Kurdish fighters were initially skeptical of what the U.S. strikes could do, said Lt. Col. Ed Sumangil, commander of the 9th Expeditionary Bomb Squadron that flew missions over Kobani until earlier this month. But after hitting targets called in by the Kurds, the advance of Islamic State, also known as ISIS or ISIL, eas quickly halted, and, in the ensuing months, rolled back.

“We were getting information from the Kurds from… our command and control element,” said Lt. Col. Sumangil. “We were getting information quickly enough for the purposes of what we were trying to achieve: target ISIL fighters and their positions.”
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Post #32 by Vic Ferrari » Mon Feb 23, 2015 11:22 pm

Bomb Qatar.

DOHA, Qatar—During President Barack Obama ’s first term, some members of his National Security Council lobbied to pull a U.S. fighter squadron out of an air base in Qatar to protest the emirate’s support of militant groups in the Mideast.

The Pentagon pushed back, according to former U.S. officials involved in the discussion, saying a regional military command the U.S. maintains at the base was vital to American operations in the region. The issue was decided in late 2013 when the U.S. extended its lease on the base and didn’t pull out any planes.

The episode, not previously reported, reflects long-standing divisions within the Obama administration over America’s widening alliance with Qatar. The problem is that the very traits making the Persian Gulf emirate a valuable ally are also a source of worry: Qatar’s relationships with Islamist groups.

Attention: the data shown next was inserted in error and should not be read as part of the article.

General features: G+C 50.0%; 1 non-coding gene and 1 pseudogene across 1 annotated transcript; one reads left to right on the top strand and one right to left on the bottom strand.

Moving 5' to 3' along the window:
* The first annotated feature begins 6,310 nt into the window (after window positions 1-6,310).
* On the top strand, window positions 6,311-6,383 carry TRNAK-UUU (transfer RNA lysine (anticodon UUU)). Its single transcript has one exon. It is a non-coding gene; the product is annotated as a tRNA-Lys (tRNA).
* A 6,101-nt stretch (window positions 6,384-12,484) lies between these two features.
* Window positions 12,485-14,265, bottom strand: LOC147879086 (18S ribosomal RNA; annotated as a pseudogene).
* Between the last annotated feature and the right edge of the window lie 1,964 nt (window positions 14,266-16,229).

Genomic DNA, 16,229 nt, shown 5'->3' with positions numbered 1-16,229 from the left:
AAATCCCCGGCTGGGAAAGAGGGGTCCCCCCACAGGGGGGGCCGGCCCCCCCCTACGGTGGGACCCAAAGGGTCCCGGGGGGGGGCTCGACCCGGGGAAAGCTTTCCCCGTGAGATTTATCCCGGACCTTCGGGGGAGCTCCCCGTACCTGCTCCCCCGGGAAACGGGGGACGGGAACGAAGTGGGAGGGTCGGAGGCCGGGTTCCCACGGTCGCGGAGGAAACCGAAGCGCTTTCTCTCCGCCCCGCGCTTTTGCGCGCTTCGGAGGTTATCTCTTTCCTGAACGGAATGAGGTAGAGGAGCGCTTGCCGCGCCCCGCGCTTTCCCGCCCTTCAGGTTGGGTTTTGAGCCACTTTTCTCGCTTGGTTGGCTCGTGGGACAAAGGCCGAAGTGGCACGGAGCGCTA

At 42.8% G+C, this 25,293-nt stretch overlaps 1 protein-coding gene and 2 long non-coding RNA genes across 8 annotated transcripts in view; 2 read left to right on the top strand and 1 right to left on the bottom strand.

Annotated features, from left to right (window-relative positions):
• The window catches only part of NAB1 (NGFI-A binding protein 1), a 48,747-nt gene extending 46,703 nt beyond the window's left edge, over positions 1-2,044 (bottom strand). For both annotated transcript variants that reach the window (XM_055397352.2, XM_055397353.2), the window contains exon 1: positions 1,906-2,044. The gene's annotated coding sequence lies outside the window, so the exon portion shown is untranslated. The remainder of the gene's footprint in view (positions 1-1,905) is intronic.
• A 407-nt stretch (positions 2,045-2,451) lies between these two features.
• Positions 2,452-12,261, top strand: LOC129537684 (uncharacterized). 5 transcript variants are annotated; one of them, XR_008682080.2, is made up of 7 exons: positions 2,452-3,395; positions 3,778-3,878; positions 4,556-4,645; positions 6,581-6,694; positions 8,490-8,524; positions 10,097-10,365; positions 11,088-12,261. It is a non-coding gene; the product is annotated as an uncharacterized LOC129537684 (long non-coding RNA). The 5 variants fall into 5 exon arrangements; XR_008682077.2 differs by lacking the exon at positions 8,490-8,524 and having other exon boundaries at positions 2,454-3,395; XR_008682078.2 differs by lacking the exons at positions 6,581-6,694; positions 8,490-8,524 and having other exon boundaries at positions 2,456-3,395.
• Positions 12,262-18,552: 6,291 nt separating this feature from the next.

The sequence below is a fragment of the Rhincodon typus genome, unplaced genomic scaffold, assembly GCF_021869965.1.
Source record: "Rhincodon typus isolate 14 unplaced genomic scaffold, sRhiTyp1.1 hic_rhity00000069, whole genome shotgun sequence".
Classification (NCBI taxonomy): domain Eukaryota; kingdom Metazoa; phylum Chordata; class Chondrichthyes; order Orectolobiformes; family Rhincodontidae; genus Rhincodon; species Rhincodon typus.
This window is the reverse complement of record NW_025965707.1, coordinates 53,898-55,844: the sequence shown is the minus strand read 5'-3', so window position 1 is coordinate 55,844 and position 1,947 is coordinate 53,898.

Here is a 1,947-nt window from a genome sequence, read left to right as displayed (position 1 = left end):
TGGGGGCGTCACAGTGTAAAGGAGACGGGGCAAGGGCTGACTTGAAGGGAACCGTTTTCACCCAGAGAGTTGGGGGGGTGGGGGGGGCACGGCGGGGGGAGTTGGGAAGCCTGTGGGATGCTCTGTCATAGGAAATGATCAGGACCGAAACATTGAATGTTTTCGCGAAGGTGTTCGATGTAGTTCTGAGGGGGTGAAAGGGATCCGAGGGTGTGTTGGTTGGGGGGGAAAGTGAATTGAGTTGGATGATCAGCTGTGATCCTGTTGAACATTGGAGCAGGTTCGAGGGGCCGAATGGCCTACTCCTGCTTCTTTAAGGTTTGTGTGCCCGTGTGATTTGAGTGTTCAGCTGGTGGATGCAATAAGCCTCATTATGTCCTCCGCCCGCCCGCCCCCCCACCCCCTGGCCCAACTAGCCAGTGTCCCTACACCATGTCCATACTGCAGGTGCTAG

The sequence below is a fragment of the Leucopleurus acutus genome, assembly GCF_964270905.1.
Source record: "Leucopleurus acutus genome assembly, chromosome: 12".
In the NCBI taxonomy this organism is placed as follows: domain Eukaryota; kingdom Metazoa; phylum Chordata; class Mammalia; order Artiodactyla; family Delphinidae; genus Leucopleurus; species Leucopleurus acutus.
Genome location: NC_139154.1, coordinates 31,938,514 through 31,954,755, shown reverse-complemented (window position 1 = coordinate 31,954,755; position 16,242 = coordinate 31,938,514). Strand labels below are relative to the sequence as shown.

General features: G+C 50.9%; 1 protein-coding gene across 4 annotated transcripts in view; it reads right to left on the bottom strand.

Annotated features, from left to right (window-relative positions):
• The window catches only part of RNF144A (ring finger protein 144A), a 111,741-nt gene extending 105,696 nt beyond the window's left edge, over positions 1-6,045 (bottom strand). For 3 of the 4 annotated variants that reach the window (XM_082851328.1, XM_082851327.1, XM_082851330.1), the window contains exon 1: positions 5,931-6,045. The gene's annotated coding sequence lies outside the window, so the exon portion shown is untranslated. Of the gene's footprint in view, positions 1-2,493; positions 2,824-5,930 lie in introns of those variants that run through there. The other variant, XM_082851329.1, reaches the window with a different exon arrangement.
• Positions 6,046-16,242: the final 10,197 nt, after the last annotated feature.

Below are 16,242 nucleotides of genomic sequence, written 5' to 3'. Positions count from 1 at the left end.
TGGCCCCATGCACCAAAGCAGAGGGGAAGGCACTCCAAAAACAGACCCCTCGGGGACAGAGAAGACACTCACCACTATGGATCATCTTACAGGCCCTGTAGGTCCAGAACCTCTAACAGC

Secretary of State John Kerry has formed a tight partnership with Qatari diplomats, using them as conduits for messages to Hamas in the Palestinian territories, to Afghanistan’s Taliban and to jihadist rebel groups in Syria and Libya, according to State Department officials. Mr. Kerry has lauded Qatar’s role in seeking to negotiate an end to Israeli-Hamas fighting last summer.

U.S. officials also have praised Qatar for using its channels to broker the release of Westerners held hostage, including U.S. Army Sgt. Bowe Bergdahl, who was swapped last year for five captured Taliban commanders.

Champions of the U.S.-Qatar alliance, especially in the Defense and State departments, say Qatar is indispensable to the struggle against Islamic State, the group also called ISIS or ISIL. U.S. airstrikes against Islamic State often launch from the air base in Qatar, al-Udeid, said American officials, who added that Qatar’s air force has provided surveillance and logistical support.

But Qatar also has given financial or diplomatic support to Mideast rebel groups, including some that seek to establish Islamic law or have ties to al Qaeda, according to U.S. and Arab officials as well as Western diplomats in the region. The support includes providing sanctuary to leaders of Hamas and the Muslim Brotherhood, which Qatar acknowledges.